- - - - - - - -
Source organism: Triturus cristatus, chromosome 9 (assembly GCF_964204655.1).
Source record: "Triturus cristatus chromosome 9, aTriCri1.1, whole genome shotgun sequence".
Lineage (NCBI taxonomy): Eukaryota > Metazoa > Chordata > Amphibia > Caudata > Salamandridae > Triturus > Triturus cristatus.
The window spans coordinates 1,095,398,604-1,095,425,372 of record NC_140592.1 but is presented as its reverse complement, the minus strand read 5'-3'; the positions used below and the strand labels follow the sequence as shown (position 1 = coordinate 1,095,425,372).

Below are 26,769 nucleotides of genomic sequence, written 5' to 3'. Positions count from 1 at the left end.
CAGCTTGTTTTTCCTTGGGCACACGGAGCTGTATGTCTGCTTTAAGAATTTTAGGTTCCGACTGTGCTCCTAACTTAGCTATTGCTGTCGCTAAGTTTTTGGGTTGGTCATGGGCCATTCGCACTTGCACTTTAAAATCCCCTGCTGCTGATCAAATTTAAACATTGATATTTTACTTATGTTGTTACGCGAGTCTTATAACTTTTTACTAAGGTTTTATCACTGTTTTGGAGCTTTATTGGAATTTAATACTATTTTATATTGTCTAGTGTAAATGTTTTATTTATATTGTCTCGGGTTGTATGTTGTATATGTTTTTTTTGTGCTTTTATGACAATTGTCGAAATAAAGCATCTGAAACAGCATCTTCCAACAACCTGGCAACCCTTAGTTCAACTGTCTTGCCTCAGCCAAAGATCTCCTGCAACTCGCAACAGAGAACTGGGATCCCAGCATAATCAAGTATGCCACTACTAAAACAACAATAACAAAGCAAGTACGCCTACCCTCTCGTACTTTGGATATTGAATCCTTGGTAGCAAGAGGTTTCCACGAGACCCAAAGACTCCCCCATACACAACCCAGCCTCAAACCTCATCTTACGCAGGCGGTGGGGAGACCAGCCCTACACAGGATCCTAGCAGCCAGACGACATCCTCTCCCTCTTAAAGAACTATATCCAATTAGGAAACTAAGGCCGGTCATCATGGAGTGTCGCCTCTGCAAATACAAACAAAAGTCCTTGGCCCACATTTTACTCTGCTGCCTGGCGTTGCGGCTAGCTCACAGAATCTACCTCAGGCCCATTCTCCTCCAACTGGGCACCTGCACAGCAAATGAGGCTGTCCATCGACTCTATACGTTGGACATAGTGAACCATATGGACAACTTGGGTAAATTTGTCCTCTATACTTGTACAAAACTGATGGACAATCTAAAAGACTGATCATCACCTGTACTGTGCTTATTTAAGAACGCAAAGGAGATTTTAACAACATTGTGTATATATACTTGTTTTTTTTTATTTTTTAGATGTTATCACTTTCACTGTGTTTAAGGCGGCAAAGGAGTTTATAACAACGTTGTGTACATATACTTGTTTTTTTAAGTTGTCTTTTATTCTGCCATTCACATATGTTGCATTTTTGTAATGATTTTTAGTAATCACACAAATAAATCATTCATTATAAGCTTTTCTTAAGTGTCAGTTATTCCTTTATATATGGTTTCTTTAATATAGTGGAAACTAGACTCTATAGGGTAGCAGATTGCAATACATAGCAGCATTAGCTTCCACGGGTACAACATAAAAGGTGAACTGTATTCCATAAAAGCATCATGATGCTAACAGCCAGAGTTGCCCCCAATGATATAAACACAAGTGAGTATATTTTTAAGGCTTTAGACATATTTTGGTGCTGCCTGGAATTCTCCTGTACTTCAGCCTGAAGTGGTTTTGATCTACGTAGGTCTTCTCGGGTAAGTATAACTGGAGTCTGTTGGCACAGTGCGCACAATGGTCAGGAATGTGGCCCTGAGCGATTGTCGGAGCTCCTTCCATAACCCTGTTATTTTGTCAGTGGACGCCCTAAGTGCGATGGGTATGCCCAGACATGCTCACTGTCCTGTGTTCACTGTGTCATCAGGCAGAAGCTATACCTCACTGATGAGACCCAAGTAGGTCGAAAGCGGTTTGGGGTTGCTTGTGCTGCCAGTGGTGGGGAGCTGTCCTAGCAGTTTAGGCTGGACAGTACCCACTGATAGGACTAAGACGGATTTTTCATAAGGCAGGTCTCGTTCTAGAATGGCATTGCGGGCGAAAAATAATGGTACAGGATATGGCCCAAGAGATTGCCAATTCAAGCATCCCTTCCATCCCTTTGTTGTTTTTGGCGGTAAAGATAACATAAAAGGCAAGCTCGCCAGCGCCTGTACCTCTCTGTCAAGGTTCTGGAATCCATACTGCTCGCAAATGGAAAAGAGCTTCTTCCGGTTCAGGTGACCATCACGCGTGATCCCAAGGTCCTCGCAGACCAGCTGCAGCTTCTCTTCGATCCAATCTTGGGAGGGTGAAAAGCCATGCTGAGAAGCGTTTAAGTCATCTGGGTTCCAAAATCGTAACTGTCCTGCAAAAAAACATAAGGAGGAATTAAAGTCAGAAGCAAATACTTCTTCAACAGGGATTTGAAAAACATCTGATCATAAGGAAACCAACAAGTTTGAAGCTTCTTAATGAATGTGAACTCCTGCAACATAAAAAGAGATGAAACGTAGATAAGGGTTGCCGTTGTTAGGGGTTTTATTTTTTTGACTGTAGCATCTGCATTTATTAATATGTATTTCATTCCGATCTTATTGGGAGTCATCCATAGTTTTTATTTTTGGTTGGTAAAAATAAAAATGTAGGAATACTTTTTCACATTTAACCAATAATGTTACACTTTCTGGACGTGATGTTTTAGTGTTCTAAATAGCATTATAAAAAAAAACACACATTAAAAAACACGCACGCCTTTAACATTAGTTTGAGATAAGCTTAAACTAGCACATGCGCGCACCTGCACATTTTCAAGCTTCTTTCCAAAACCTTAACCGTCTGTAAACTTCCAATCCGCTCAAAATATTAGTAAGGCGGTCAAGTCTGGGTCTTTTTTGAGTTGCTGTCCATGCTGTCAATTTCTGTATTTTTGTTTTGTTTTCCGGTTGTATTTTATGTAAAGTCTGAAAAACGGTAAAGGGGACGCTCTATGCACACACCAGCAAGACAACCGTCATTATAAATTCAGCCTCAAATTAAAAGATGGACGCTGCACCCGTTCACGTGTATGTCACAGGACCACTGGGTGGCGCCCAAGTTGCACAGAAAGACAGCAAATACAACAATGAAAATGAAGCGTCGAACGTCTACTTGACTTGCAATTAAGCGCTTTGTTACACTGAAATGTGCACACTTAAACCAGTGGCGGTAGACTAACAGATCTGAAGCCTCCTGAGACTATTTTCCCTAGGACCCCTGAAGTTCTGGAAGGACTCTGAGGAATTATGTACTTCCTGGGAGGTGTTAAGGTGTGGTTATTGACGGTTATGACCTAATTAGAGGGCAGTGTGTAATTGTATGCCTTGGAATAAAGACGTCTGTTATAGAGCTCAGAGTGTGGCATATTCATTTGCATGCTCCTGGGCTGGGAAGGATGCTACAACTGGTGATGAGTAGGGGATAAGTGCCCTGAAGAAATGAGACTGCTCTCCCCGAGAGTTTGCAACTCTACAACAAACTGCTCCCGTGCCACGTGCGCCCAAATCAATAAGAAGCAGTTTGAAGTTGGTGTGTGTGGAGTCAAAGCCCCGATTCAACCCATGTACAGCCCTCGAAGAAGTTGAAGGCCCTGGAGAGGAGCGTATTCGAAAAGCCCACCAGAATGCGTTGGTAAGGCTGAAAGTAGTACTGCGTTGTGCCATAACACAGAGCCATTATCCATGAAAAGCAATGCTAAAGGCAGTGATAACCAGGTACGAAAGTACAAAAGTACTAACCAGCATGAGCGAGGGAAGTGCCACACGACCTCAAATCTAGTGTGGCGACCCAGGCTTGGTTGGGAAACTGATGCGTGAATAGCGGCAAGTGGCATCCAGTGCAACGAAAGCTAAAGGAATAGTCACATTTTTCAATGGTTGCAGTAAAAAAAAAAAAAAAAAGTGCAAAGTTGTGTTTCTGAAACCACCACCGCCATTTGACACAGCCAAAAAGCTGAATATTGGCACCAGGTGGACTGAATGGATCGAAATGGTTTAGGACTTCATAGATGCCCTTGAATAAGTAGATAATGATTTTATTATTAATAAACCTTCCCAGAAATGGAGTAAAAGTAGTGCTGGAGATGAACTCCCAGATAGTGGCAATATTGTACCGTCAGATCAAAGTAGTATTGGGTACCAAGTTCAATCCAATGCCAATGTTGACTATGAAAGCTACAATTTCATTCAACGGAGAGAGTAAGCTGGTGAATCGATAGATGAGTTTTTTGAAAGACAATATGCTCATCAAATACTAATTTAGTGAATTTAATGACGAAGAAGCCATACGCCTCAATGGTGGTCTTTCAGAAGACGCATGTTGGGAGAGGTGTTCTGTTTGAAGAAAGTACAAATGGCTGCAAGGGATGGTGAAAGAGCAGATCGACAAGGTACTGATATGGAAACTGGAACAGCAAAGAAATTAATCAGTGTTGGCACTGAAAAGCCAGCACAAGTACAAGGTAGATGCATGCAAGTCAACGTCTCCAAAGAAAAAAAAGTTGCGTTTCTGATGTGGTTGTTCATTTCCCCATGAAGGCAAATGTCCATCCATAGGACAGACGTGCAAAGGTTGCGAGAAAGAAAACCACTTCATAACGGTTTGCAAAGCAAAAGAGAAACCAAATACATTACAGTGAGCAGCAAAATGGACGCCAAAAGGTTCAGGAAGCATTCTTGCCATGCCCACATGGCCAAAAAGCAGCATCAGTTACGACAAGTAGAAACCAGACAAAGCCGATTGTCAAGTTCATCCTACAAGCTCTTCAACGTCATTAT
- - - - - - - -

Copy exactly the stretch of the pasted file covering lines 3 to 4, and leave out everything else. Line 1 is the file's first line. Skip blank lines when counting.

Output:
Lineage (NCBI taxonomy): Eukaryota > Metazoa > Chordata > Amphibia > Caudata > Salamandridae > Triturus > Triturus cristatus.
The window spans coordinates 1,095,398,604-1,095,425,372 of record NC_140592.1 but is presented as its reverse complement, the minus strand read 5'-3'; the positions used below and the strand labels follow the sequence as shown (position 1 = coordinate 1,095,425,372).